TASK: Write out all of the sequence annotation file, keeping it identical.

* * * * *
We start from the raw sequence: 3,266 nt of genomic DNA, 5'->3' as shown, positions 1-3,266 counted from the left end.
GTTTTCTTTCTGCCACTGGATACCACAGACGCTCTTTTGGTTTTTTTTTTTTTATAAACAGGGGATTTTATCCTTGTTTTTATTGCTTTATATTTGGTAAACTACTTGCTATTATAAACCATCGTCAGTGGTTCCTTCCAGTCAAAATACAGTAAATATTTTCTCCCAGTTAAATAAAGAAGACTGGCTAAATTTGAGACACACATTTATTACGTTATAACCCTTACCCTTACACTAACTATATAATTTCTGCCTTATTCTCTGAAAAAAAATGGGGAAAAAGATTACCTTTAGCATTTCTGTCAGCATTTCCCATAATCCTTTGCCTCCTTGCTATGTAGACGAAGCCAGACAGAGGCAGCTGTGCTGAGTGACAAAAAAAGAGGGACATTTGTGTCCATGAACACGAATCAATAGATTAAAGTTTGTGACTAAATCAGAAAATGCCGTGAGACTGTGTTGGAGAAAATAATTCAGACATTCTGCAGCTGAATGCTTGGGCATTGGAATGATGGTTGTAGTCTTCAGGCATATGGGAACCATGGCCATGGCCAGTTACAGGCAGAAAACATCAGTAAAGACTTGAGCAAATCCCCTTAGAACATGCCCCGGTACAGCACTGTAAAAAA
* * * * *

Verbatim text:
We start from the raw sequence: 3,266 nt of genomic DNA, 5'->3' as shown, positions 1-3,266 counted from the left end.
GTTTTCTTTCTGCCACTGGATACCACAGACGCTCTTTTGGTTTTTTTTTTTTTATAAACAGGGGATTTTATCCTTGTTTTTATTGCTTTATATTTGGTAAACTACTTGCTATTATAAACCATCGTCAGTGGTTCCTTCCAGTCAAAATACAGTAAATATTTTCTCCCAGTTAAATAAAGAAGACTGGCTAAATTTGAGACACACATTTATTACGTTATAACCCTTACCCTTACACTAACTATATAATTTCTGCCTTATTCTCTGAAAAAAAATGGGGAAAAAGATTACCTTTAGCATTTCTGTCAGCATTTCCCATAATCCTTTGCCTCCTTGCTATGTAGACGAAGCCAGACAGAGGCAGCTGTGCTGAGTGACAAAAAAAGAGGGACATTTGTGTCCATGAACACGAATCAATAGATTAAAGTTTGTGACTAAATCAGAAAATGCCGTGAGACTGTGTTGGAGAAAATAATTCAGACATTCTGCAGCTGAATGCTTGGGCATTGGAATGATGGTTGTAGTCTTCAGGCATATGGGAACCATGGCCATGGCCAGTTACAGGCAGAAAACATCAGTAAAGACTTGAGCAAATCCCCTTAGAACATGCCCCGGTACAGCACTGTAAAAAA